Bundesbank Warns Low Business Failures No Guide for Future
Germany’s Bundesbank warned that a remarkably low number of business failures during the Covid-19 pandemic shouldn’t be seen as a guide for future risks.
Thanks to government support that propped up companies and households during last year’s recession, the financial system has emerged from the crisis largely unscathed and banks didn’t face a serious test, it said Thursday in its Financial Stability Review.
But that doesn’t mean the link between the broader economy and credit risk is broken forever.
In future recessions, “credit risk could increase more strongly,” the Bundesbank said. “The experiences of the past few years should therefore not be projected into the future.”
Germany relied heavily on loan guarantees and a job-retention program during lockdowns to contain the spread of the coronavirus. After a strong summer recovery, the economy is now facing headwinds triggered by persistent supply bottlenecks and a fresh spike in infections that’s leading to new restrictions on public life.
The central bank also warned that rising interest rates could cause losses for the financial system. For banks, the burden of higher financing costs could outstrip the benefit of improved interest income in the short term.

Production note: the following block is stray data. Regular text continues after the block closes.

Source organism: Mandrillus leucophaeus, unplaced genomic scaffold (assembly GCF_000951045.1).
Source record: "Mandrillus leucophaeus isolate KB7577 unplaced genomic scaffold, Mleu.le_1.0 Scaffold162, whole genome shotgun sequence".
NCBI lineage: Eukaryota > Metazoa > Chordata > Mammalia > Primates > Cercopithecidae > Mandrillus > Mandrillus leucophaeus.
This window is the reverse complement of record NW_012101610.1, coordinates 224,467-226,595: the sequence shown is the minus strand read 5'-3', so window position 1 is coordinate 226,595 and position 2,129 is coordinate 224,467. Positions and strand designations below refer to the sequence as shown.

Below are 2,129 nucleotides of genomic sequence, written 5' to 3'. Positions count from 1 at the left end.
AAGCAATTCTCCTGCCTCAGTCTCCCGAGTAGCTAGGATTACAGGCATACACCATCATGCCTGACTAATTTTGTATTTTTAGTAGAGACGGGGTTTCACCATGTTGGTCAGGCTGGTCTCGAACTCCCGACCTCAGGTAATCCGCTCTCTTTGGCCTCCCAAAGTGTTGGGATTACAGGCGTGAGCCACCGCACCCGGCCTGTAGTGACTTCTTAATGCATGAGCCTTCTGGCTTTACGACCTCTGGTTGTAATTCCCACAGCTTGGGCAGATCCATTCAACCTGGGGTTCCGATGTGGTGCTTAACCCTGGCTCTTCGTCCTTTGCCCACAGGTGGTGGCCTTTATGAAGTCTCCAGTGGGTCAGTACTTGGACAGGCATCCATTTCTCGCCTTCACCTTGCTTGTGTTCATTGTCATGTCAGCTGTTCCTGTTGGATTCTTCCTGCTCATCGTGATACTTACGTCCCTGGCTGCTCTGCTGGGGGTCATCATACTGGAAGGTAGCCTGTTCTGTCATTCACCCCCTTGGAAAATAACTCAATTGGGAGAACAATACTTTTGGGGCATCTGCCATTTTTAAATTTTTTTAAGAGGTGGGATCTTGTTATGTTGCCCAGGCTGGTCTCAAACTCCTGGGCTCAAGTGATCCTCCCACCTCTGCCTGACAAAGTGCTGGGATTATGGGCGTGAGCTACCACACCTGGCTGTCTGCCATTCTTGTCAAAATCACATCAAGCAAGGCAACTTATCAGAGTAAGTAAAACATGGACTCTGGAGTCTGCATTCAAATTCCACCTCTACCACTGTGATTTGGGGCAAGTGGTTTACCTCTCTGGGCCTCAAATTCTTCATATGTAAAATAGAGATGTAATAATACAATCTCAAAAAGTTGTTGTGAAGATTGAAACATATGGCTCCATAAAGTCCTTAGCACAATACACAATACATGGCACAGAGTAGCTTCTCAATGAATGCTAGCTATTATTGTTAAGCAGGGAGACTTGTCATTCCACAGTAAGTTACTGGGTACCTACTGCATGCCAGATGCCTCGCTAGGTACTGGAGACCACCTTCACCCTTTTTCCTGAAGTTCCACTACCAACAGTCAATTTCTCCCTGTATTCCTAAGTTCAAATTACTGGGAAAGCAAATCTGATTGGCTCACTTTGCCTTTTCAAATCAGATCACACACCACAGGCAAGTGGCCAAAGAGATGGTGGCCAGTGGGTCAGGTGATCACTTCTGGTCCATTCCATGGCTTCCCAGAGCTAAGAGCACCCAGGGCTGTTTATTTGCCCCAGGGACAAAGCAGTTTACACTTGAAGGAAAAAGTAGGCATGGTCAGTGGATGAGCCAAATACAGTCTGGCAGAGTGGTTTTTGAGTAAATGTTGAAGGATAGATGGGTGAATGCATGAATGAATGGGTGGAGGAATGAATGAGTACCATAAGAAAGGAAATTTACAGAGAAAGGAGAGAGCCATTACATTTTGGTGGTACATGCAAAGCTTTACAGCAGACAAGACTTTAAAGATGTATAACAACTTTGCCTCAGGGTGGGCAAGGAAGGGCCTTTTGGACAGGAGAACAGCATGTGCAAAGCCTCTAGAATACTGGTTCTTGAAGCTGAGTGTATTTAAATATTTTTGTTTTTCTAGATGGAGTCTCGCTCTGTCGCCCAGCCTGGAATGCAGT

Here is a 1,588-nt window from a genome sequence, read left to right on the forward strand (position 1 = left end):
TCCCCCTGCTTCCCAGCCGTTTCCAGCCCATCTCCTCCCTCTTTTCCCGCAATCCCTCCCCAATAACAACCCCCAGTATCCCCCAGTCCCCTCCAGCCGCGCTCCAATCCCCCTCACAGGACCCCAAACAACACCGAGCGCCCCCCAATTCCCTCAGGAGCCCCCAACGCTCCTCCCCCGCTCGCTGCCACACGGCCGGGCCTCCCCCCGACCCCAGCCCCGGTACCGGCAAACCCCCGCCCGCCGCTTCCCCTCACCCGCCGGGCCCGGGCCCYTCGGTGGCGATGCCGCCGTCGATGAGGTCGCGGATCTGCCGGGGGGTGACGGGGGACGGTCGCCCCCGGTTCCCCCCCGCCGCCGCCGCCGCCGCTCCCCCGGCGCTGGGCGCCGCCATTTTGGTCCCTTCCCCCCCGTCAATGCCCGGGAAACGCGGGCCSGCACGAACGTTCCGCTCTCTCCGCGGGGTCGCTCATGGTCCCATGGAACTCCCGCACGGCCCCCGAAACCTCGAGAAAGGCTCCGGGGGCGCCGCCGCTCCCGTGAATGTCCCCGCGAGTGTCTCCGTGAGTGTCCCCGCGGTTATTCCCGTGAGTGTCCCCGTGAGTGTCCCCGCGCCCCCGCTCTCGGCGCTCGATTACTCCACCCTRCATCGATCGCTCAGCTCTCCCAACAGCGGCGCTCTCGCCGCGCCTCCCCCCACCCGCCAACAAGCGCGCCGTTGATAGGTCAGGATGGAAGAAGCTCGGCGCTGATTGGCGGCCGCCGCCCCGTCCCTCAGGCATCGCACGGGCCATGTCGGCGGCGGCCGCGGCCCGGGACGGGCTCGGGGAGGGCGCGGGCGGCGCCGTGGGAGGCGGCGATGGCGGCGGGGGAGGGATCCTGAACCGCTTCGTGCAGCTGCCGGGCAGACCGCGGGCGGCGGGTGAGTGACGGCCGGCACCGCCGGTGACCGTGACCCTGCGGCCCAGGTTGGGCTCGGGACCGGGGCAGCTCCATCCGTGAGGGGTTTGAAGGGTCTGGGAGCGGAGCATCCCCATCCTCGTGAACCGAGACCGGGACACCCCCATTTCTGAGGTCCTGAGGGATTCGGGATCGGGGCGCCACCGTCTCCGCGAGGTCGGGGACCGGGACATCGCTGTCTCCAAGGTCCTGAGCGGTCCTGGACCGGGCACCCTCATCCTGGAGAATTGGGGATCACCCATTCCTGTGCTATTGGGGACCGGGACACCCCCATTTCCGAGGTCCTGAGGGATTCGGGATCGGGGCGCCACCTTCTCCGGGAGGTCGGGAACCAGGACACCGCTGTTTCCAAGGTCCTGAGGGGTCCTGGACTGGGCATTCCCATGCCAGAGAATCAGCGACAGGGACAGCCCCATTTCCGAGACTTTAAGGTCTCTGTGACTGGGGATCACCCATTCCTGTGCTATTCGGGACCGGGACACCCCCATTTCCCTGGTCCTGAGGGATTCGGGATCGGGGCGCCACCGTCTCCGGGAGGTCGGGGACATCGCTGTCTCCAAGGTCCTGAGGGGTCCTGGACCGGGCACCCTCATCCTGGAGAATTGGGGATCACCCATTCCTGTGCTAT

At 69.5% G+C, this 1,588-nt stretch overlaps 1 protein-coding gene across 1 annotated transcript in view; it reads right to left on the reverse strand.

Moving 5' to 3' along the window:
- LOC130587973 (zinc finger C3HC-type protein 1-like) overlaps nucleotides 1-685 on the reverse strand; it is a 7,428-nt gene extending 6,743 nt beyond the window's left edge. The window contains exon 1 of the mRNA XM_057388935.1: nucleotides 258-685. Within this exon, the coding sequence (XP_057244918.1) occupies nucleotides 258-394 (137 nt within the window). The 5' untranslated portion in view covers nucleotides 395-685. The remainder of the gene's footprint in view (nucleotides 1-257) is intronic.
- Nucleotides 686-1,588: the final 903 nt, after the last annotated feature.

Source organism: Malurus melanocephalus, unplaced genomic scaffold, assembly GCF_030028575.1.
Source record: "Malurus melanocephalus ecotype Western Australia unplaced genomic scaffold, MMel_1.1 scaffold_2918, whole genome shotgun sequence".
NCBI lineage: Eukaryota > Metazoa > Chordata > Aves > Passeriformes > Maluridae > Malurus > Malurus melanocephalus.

In addition, the wider system took on greater risk as lenders sought higher returns in an environment of low interest rates, it said.
“We need to make sure that the financial sector can deal with future contingencies that we all don’t know,” Bundesbank Vice President Claudia Buch said in an interview with Bloomberg Television’s Maria Tadeo. If rate hikes come more abruptly, “then we have weaknesses in several parts of the financial sector.”
Buch urged bolstering banks’ defenses by raising so-called countercyclical capital buffers designed to use periods of economic expansion to improve resilience against a downturn. The requirement was reduced to zero at the onset of the pandemic.
“What are the measures to take if there’s a lot of uncertainty? You need higher buffers in the system,” she said. “This is the time now to take precautionary measures.”
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